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I am a US Citizen with Australian Permanent Residency (over 13 yrs now). I wish to have Australian Citizenship without endangering my US Citizenship. I understand that there is no provision in US Law for dual citizenship for US Citizens unless the duality is obtained by marriage or birth. But as I understand it that the US Authorities would have the onus on themselves to prove that I intended by word or action to explicitly give up my US Citizenship and not solely by obtaining an Australian Citizenship.

I would like to hear from anyone who has obtained a Australian Citizenship and maintained their US Citizenship and have traveled between Australia and the US using the respective countries' passports.

  • The US will not revoke your citizenship because it would lose the capability to tax your global income. – rbp Dec 23 '14 at 19:22
  • I was reading recently how much trouble you have to in order to renounce your citizenship because of taxes, so it stands to reason they wouldn't easily give me up, not that I've ever earned enough to be taxed while living here. – Shanan Dec 24 '14 at 23:09
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The State Department has information on Dual Nationality. Some important excerpts:

However, a person who acquires a foreign nationality by applying for it may lose U.S. nationality. In order to lose U.S. nationality, the law requires that the person must apply for the foreign nationality voluntarily, by free choice, and with the intention to give up U.S. nationality.

The emphasis above is mine. If you do not explicitly express intention to give up your US nationality, then you will not automatically lose it.

Most U.S. nationals, including dual nationals, must use a U.S. passport to enter and leave the United States.

This means that as a dual Australian and US national, you must carry both passports when travelling between the two countries. The steps, in brief, are:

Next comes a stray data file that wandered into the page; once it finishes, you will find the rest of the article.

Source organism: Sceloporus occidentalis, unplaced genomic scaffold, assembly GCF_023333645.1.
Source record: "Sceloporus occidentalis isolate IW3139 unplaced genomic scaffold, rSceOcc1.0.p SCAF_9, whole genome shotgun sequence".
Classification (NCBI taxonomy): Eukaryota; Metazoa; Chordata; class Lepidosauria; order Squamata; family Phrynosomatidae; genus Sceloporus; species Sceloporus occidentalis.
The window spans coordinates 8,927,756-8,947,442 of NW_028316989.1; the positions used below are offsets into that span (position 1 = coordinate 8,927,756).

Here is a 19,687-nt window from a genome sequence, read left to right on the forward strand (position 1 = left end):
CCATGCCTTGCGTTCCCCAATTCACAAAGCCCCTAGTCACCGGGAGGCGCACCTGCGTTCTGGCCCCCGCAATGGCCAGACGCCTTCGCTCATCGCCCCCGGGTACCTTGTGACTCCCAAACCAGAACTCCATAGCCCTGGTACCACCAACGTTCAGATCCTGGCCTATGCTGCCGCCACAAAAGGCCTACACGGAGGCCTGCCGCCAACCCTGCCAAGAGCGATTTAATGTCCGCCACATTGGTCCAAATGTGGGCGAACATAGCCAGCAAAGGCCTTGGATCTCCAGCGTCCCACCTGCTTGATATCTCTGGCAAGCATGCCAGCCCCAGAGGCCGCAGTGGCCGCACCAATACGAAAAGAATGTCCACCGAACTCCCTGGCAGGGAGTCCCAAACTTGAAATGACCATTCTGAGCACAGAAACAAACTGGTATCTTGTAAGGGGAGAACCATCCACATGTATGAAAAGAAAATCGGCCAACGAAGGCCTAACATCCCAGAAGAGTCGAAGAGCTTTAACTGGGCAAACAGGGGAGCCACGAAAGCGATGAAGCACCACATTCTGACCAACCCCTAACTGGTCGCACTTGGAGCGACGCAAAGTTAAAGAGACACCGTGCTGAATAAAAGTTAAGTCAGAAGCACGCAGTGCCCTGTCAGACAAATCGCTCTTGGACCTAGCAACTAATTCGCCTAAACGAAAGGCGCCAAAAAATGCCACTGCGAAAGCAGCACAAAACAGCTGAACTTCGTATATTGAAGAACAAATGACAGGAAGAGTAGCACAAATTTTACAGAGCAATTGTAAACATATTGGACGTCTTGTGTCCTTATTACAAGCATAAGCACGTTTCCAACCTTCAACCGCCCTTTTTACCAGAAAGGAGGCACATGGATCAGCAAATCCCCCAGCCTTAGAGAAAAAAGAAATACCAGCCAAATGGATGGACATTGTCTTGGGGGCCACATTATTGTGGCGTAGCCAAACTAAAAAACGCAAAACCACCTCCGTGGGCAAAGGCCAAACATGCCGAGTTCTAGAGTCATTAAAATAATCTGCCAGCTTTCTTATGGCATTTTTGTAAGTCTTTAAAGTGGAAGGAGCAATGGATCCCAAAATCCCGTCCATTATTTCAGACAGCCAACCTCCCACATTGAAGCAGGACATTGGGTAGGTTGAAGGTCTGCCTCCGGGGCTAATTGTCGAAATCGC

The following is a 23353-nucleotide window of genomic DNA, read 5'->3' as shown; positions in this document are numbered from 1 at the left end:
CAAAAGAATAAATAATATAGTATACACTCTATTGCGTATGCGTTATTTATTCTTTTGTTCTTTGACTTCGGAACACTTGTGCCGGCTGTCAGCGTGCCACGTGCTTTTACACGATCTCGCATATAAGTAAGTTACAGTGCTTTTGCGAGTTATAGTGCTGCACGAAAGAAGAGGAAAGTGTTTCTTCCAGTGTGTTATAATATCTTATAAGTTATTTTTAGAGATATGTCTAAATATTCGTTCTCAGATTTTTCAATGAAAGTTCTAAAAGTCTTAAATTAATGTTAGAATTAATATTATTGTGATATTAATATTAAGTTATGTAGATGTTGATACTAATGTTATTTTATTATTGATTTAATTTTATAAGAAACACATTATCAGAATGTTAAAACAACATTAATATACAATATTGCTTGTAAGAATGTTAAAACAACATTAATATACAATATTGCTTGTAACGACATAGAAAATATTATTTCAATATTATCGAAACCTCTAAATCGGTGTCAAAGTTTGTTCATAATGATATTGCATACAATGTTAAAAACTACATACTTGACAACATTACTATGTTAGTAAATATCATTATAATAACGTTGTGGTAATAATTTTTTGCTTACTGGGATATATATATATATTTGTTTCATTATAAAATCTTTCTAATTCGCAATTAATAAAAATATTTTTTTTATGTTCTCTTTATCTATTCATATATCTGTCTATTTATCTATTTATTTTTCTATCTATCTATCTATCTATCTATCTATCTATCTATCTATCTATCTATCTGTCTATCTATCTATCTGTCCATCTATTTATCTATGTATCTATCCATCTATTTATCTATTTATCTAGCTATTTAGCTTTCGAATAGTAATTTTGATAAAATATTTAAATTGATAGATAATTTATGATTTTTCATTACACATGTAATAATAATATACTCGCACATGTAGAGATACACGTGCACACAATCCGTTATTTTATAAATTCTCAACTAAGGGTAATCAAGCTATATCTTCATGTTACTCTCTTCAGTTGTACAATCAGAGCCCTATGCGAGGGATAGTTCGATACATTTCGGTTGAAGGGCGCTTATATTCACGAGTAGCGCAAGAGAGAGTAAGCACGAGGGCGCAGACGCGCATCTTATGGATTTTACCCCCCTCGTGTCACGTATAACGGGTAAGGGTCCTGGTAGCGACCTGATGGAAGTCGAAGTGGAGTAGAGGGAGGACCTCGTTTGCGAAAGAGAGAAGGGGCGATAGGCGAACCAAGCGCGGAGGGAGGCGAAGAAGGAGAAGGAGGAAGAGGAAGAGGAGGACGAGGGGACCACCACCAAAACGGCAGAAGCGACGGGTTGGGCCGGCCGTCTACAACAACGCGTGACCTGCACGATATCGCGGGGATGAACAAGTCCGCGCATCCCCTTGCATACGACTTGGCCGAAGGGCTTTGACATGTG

1. Show your US passport to the airline check-in agent when you arrive at the airport.
  2. Show your Australian passport to the passport officer when you depart Australia.
  3. Enjoy your flight.
  4. Show your US passport to the US immigration officer.

Do the same thing in reverse upon returning to Australia (except there is no step 2 when departing the US). The purpose of step 1 is to assure the airline that you have the right to enter the destination country. Having a passport from the destination country means you don't need a visa (ESTA for the US or ETA for Australia).

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I don't fit the criteria you mentioned, but I'm fairly close as a Canadian with the option to obtain UK Citizenship whenever I feel like, I just have to do the forms. I'm not a lawyer or anything, so bear in mind that this is all just based on what I could find with Google, so take it with as much or as little salt as you want.

There doesn't seem to be anything stopping you getting the Australian citizenship with regards to the laws of either country. Both countries appear to completely tolerate multiple nationality. There is a decent Wikipedia article on US nationality law with regards to dual citizenship. Basically unless you're planning on joining the armed forces or applying for a US security clearance, it sounds as though you'll be fine.

Also, I don't think you're actually under any obligation whatsoever to inform the US government that you have become a naturalised citizen of another country, unless that country requires you to formally renounce your US citizenship in order to obtain theirs.

Now regarding travel between the two countries, you should always bring both passports and enter each respective country on their passport. Australian citizens are required by law to enter and exit Australia using their Australian passports. I'm not aware of a similar requirement for the US, but I'm sure it'd be in your best interest to use your US passport. If you ever get quizzed about it in either country because of confusing passport stamps (like an exit without an entry or something) just be honest and say you're a dual national. It's certainly not illegal, not to mention fairly common these days.

A friend of mine with dual Canadian/Polish nationality traveled to Poland once on her Canadian passport and didn't get into any trouble, despite her place of birth on the passport as a town in Poland. I was a little surprised by this, but perhaps the border guards didn't notice or care.

You will be able to answer this for yourself, as I'm not sure what it's like for non-resident US citizens returning for a holiday or visit, but in Canada we have to fill out a landing card and put down whether we're visiting or a returning resident. If I put down I'm a returning resident, I'd very likely cause myself a big tax and residency headache if anyone caught on. The same might apply for you in either the US or Australia depending whether they also have landing cards, what kinds of questions they ask, etc.

Hope that helps!

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